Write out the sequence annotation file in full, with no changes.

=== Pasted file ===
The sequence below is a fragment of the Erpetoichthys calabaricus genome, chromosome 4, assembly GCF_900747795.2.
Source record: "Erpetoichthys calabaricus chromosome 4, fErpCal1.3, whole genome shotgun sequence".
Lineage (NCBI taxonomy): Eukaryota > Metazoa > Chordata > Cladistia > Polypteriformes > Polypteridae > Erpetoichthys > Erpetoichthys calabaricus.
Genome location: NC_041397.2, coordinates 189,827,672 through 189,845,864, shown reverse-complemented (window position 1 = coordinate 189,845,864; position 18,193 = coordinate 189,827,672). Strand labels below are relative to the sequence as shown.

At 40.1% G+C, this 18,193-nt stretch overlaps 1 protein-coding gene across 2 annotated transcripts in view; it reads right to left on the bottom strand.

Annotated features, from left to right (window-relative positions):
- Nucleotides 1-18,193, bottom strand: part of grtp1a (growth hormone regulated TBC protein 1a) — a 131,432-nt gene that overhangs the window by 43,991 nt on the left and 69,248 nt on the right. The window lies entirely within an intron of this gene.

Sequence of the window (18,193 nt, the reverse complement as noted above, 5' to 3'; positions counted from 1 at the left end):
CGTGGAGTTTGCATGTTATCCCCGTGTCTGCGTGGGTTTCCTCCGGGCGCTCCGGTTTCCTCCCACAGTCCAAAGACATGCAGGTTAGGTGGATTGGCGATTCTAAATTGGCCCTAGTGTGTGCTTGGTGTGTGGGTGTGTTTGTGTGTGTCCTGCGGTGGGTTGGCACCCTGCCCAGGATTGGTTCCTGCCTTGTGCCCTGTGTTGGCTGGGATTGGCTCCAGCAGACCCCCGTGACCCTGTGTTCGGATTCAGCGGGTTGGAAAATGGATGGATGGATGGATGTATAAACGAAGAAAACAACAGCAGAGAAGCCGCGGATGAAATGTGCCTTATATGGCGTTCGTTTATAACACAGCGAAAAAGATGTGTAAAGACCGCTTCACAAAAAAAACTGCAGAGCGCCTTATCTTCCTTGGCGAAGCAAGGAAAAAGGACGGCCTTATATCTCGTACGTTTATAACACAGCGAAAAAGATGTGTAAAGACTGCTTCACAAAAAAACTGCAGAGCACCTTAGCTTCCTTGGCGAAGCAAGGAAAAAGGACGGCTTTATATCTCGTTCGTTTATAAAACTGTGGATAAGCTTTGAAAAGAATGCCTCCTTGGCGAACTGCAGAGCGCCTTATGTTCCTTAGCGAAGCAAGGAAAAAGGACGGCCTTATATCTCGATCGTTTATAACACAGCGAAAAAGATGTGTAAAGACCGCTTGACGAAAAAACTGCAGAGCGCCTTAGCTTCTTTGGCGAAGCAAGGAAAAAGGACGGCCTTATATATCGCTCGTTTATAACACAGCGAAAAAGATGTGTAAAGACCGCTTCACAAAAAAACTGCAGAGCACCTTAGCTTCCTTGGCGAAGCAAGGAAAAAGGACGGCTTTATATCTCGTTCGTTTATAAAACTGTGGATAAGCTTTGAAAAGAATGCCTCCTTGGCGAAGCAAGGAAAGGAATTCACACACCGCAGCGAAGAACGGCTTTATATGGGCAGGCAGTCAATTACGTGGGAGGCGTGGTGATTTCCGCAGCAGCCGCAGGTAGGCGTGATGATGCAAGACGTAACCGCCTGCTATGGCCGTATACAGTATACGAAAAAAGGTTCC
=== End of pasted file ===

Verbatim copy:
The sequence below is a fragment of the Erpetoichthys calabaricus genome, chromosome 4, assembly GCF_900747795.2.
Source record: "Erpetoichthys calabaricus chromosome 4, fErpCal1.3, whole genome shotgun sequence".
Lineage (NCBI taxonomy): Eukaryota > Metazoa > Chordata > Cladistia > Polypteriformes > Polypteridae > Erpetoichthys > Erpetoichthys calabaricus.
Genome location: NC_041397.2, coordinates 189,827,672 through 189,845,864, shown reverse-complemented (window position 1 = coordinate 189,845,864; position 18,193 = coordinate 189,827,672). Strand labels below are relative to the sequence as shown.

At 40.1% G+C, this 18,193-nt stretch overlaps 1 protein-coding gene across 2 annotated transcripts in view; it reads right to left on the bottom strand.

Annotated features, from left to right (window-relative positions):
- Nucleotides 1-18,193, bottom strand: part of grtp1a (growth hormone regulated TBC protein 1a) — a 131,432-nt gene that overhangs the window by 43,991 nt on the left and 69,248 nt on the right. The window lies entirely within an intron of this gene.

Sequence of the window (18,193 nt, the reverse complement as noted above, 5' to 3'; positions counted from 1 at the left end):
CGTGGAGTTTGCATGTTATCCCCGTGTCTGCGTGGGTTTCCTCCGGGCGCTCCGGTTTCCTCCCACAGTCCAAAGACATGCAGGTTAGGTGGATTGGCGATTCTAAATTGGCCCTAGTGTGTGCTTGGTGTGTGGGTGTGTTTGTGTGTGTCCTGCGGTGGGTTGGCACCCTGCCCAGGATTGGTTCCTGCCTTGTGCCCTGTGTTGGCTGGGATTGGCTCCAGCAGACCCCCGTGACCCTGTGTTCGGATTCAGCGGGTTGGAAAATGGATGGATGGATGGATGTATAAACGAAGAAAACAACAGCAGAGAAGCCGCGGATGAAATGTGCCTTATATGGCGTTCGTTTATAACACAGCGAAAAAGATGTGTAAAGACCGCTTCACAAAAAAAACTGCAGAGCGCCTTATCTTCCTTGGCGAAGCAAGGAAAAAGGACGGCCTTATATCTCGTACGTTTATAACACAGCGAAAAAGATGTGTAAAGACTGCTTCACAAAAAAACTGCAGAGCACCTTAGCTTCCTTGGCGAAGCAAGGAAAAAGGACGGCTTTATATCTCGTTCGTTTATAAAACTGTGGATAAGCTTTGAAAAGAATGCCTCCTTGGCGAACTGCAGAGCGCCTTATGTTCCTTAGCGAAGCAAGGAAAAAGGACGGCCTTATATCTCGATCGTTTATAACACAGCGAAAAAGATGTGTAAAGACCGCTTGACGAAAAAACTGCAGAGCGCCTTAGCTTCTTTGGCGAAGCAAGGAAAAAGGACGGCCTTATATATCGCTCGTTTATAACACAGCGAAAAAGATGTGTAAAGACCGCTTCACAAAAAAACTGCAGAGCACCTTAGCTTCCTTGGCGAAGCAAGGAAAAAGGACGGCTTTATATCTCGTTCGTTTATAAAACTGTGGATAAGCTTTGAAAAGAATGCCTCCTTGGCGAAGCAAGGAAAGGAATTCACACACCGCAGCGAAGAACGGCTTTATATGGGCAGGCAGTCAATTACGTGGGAGGCGTGGTGATTTCCGCAGCAGCCGCAGGTAGGCGTGATGATGCAAGACGTAACCGCCTGCTATGGCCGTATACAGTATACGAAAAAAGGTTCC